Public Forum on Tibet Planned

Members of the Alameda Public Affairs Forum are hosting a discussion on Tibet’s struggle for freedom, led by Giovanni Vassalo, president of the Bay Area Friends of Tibet.

It will take place from 7 to 9 p.m. on Saturday, Jan. 11, with refreshments and a potluck shared at 6:30 p.m., in the conference room of the Alameda Main Library. (The event is free, though donations are requested.)

According to the forum, there is a growing concern about the encroachment of the Chinese government projects in the Bay Area and across the nation. It stands for basic democratic rights, national self-determination and religious freedom in Tibet and other parts of China.

On Saturday, Feb. 8, the group will discuss the importance of a free press to a democratic society in an age of Internet journalism, featuring John Diaz, editorial editor of the “San Francisco Chronicle.”


Vote for Bank of Alameda Grants

The Bank of Alameda–now owned by the Bank of Marin–is sponsoring a Give Back program that will award a total of $10,000 to five Alameda non-profit organizations.

Community members get to vote for the local non-profits that will get the awards. Just go to a Bank of Alameda branch at 2130 Otis Drive or 1416 Park Street by Jan. 3.

The Frank Bette Center for the Arts is asking for community support and votes, so it can win one of the Bank of Alameda’s five $2,000 grants. The art center also is requesting gently used quality arts, crafts and collectibles for its Déjà Vu Silent Auction fundraiser, which runs from Jan.10 to 25; it is accepting contributions through Jan. 7.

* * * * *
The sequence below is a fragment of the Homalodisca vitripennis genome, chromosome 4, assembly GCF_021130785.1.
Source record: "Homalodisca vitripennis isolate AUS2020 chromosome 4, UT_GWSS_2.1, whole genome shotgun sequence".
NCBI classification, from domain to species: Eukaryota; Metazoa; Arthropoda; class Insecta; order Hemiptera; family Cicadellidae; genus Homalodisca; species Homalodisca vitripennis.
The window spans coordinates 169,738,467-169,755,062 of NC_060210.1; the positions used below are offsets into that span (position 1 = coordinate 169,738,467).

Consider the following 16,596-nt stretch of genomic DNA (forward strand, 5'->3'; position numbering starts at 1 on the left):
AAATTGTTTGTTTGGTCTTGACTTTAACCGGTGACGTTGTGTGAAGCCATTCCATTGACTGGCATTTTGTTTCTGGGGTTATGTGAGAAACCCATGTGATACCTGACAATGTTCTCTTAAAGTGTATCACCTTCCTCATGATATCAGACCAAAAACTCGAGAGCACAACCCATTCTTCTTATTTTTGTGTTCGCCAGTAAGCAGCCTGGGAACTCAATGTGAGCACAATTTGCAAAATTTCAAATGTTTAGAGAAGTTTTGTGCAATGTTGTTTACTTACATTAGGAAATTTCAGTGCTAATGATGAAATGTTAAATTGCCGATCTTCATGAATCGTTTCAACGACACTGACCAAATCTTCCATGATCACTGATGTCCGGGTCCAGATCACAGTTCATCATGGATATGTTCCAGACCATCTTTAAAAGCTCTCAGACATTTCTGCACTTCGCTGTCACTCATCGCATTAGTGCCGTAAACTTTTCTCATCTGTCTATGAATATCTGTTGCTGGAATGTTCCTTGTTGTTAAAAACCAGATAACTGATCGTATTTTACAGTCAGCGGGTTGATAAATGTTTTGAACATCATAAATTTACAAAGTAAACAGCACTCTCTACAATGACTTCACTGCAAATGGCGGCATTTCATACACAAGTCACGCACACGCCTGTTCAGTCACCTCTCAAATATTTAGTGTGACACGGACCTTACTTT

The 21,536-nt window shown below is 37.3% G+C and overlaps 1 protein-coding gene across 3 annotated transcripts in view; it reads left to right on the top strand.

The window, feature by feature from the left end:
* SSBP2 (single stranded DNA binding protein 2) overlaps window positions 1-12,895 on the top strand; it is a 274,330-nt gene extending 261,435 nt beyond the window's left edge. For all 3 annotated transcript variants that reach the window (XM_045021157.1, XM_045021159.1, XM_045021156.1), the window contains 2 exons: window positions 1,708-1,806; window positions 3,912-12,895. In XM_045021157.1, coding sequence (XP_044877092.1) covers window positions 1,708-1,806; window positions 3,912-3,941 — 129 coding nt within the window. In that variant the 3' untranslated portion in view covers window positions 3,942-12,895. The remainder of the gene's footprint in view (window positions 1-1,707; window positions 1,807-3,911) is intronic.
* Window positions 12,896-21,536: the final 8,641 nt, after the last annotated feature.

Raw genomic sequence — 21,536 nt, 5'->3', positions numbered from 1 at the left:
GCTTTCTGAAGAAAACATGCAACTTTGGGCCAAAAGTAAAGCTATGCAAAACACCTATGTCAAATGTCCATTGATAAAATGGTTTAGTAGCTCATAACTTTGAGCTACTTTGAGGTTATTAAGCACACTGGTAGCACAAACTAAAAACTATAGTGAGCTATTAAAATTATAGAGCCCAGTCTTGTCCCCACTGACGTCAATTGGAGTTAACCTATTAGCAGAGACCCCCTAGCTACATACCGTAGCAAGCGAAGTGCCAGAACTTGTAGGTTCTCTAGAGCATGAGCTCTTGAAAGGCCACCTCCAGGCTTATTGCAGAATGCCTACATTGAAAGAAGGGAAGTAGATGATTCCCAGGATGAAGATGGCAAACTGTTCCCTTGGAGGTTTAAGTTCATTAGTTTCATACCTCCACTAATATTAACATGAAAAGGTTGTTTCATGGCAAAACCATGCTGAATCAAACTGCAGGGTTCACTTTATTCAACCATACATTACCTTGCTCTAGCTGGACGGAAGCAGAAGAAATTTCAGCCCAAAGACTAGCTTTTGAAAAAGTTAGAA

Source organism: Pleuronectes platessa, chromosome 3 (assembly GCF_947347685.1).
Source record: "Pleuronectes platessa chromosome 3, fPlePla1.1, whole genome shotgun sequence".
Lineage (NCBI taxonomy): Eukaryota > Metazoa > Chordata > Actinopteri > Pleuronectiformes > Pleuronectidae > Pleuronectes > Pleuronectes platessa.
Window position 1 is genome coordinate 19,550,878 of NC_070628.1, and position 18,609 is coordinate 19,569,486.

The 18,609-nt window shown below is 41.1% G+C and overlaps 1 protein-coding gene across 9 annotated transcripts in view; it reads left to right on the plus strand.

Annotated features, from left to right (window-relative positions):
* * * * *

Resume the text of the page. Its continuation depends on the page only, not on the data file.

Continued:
The Alameda Education Foundation says that the holidays are brighter this season for several hundred school kids thanks to Jamestown Properties, the owner of South Shore Center and donor of 500 Little Ice Rink tickets.

AEF also says it has raised $58,000 this year through its Adopt a Classroom program. In addition, it’s supported a volleyball season at the city’s middle schools, scholarships for sports and after-school programs, as well as a new enrichment and counseling efforts. It aims to raise $75,000 for 150 classrooms and hopes to win a grant from the Bank of Alameda.

Enjoy the final days of 2013 and Happy New Year!


Puppet Show Set for Saturday


The Fratello Marionettes will perform a “North Pole Review” at the Bay Farm Island Library, 3221 Mecartney Road, at 2 p.m. Saturday (Dec. 28).

The free event features several Russian Trepak Dancers, the ice skater Crystal Chandelier and a group of acrobatic penguins.

The Bay Farm branch library is open from 10 a.m. to 6 pm. Monday, from 12 to 8 p.m. Tuesday and from 10 a.m. to 5 p.m. Thursday and Saturday. It is closed Wednesday, Friday and Sunday.

The entire Alameda Free Library system will be closed on New Year’s, Wednesday, Jan. 1. All branches will close early — at 4 p.m. — on Tuesday, Dec. 31.

The Danville-based Fratello Marionettes have been performing since 1989. The troupe includes Kevin Menegus and Fred Riley III.
Menegus has studied with puppeteers Tony Urbano, Bob Baker, Randall Metz and Lewis Mahlmann.

He earned a bachelor’s degree in music from the University of the Pacific and has performed on major cruise lines such as Crystal Cruises, Holland America and the Silverseas.

Riley began his career at Tears of Joy Theatre, where he studied hand puppets with Yang Feng. He went on work at Atlanta’s Center for Puppetry Arts as a resident puppeteer.